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Cellular module porting

This document provides guidelines how to make a cellular modem adaptation for Mbed OS. Please see Cellular API usage about how to use cellular modules from an application point of view.

Adding modem target support

For new targets, you may need to modify targets.json, which defines all the target platforms that Mbed OS supports. If Mbed OS supports your specific target, an entry for your target is in this file. To tell the Mbed OS build configuration that your target board has an onboard cellular module, you need to define modem_is_on_board and modem_data_connection_type.

For example,

    "MY_NEW_TARGET": {
        "supported_form_factors": ["ARDUINO"],
        "core": "Cortex-M3",
        "supported_toolchains": ["ARM", "uARM", "GCC_ARM", "GCC_CR", "IAR"],
        "extra_labels": ["LABEL", "ANOTHER_LABEL"],
        "config": {
            "modem_is_on_board": {
                "help": "Value: Tells the build system that the modem is on-board as opposed to a plug-in shield/module.",
                "value": 1,
                "macro_name": "MODEM_ON_BOARD"
            "modem_data_connection_type": {
                "help": "Value: Defines how the modem is wired up to the MCU, e.g., data connection can be a UART or USB and so forth.",
                "value": 1,
                "macro_name": "MODEM_ON_BOARD_UART"
        "macros": ["TARGET_NEW"],
        "inherits": ["BaseTargetForAll"],
        "device_has": ["ETHERNET", "SPI"],
        "device_name": "NewDevice"

In addition you need to map onboard modem pin aliases to your target board pin names and polarity in targets/TARGET_FAMILY/YOUR_TARGET/PinNames.h. If any of the pins are not connected, mark it 'NC'. An example UART configuration:

typedef enum {

	MDMTXD = P0_15, // Transmit Data
	MDMRXD = P0_16, // Receive Data
	MDMCTS = P0_17, // Clear to Send
	MDMDCD = P0_18, // Data Carrier Detect
	MDMDSR = P0_19, // Data Set Ready
	MDMDTR = P0_20, // Data Terminal Ready
	MDMRI  = P0_21, // Ring Indicator
	MDMRTS = P0_22, // Ready to Receive

} PinName;



Adding a new cellular target

You need to specify in CellularTargets.h the <manufacturer-module> that is mounted on your board.

#elif <your target>
#define CELLULAR_DEVICE <manufacturer-module>

You can browse the existing manufacturer-modules under features/cellular/framework/targets. If none of those are compatible with your module then you need to make a new cellular module adaptation.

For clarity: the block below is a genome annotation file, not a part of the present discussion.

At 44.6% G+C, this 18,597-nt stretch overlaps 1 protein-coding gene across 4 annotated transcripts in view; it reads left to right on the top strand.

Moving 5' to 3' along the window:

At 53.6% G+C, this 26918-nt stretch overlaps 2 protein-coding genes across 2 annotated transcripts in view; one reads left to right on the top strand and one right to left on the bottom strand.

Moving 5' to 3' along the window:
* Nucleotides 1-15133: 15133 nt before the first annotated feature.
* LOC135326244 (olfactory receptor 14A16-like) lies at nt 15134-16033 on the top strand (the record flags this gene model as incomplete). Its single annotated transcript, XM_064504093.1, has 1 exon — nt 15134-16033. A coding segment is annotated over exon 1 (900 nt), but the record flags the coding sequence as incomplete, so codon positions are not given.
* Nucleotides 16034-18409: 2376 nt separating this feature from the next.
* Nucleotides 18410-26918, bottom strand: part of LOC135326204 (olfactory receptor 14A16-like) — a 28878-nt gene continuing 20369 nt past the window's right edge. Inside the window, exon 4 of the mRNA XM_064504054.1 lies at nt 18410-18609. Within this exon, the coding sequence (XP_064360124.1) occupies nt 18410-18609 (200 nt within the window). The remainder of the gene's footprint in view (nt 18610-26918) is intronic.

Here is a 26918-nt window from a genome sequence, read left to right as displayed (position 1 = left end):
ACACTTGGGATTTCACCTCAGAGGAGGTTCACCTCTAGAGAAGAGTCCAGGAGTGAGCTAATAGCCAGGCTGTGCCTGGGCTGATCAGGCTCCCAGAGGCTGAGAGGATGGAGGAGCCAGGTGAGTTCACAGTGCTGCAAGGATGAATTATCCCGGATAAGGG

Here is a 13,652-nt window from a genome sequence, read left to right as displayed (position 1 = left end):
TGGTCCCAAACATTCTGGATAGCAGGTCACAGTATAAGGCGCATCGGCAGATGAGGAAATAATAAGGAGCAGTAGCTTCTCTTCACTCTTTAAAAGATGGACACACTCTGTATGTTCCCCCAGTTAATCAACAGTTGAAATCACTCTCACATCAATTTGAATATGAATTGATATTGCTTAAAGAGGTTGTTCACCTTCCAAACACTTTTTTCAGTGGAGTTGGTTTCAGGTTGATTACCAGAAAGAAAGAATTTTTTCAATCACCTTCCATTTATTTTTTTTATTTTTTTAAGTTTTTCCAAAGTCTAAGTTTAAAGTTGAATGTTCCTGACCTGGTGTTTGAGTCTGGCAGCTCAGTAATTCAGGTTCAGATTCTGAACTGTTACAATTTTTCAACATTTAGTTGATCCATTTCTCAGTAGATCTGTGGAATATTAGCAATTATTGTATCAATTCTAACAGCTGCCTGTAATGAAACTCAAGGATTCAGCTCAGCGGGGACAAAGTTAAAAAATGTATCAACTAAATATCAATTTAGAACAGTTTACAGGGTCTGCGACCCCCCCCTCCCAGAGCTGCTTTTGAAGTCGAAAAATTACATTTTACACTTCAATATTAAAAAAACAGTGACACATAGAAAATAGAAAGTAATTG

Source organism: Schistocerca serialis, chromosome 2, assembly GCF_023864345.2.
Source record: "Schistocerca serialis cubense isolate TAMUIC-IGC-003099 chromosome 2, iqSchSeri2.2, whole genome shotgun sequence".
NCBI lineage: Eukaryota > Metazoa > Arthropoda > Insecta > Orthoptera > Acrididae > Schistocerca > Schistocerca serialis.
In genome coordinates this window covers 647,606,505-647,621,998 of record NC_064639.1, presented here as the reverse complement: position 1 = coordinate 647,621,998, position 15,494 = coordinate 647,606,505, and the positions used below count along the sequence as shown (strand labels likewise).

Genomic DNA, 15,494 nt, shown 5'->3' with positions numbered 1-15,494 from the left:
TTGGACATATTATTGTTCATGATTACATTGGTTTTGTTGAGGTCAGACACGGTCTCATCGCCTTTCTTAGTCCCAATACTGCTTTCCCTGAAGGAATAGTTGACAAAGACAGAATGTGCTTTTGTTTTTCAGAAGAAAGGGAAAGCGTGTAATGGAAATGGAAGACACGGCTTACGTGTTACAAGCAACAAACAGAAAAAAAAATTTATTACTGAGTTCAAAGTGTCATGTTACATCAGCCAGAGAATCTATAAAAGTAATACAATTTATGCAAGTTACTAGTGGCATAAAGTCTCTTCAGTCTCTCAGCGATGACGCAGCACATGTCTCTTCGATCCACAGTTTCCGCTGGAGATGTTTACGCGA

Adding a new cellular module

You can probably reuse an existing adaptation because most cellular modules are similar to one another.

You need to create a new folder as MANUFACTURER/MODULE/ for your new cellular module in features/cellular/framework/targets/. A device class inheriting AT_CellularDevice is a minimum, and you may need to extend other cellular APIs as well if the default implementation is not sufficient for your cellular module.

Socket adaptation

You can implement the socket API in two ways:

  • Use the IP stack on the cellular module (AT mode).
  • Use the LWIP stack on Mbed OS (PPP mode).

If your cellular module has an IP stack, you need to implement the AT commands to connect to a network and to control network sockets. If the modem supports PPP mode, you can use the LWIP stack to handle sockets and IP connectivity for your modem after it connects to a network. A modem can support both the AT and PPP modes, but an application developer needs to select at compile time which mode should be used. This selection is made in the application's mbed_app.json configuration file using the lwip.ppp-enabled flag.

For example implementations of a socket adaptation, look in features/cellular/framework/targets.

When the modem has AT and/or PPP mode support in place and the application developer has selected which mode to use, it's up to the cellular framework to instantiate the correct classes. For example, mbed-os-example-cellular instantiates CellularContext class. CellularContext instantiates classes implementing the AT command layer between the modem and the Mbed OS CPU. If an application developer has configured PPP mode in mbed_app.json then AT_CellularContext connects to a cellular network and calls nsapi_ppp_connect() to start the data call through the PPP pipe using LWIP sockets.


Once you have your target and driver port ready, you can verify your implementation by running port verification tests on your system. You must have mbed-greentea installed for this.

To run the tests:

  1. From the root of your application, enter this command:

    mbed test --compile-list
  2. Look for the name of a test suite matching features-cellular-tests-*.

  3. Run tests with the command:

    mbed test -n "mbed-os-features-cellular-tests-*" -m TARGET -t TOOLCHAIN --app-config YOURCONFIG.json
  4. Run Mbed OS Socket tests. Please see the Network Socket test plan for instructions on how to run Mbed OS socket tests.

For more information on the mbed-greentea test suite, please visit its documentation.

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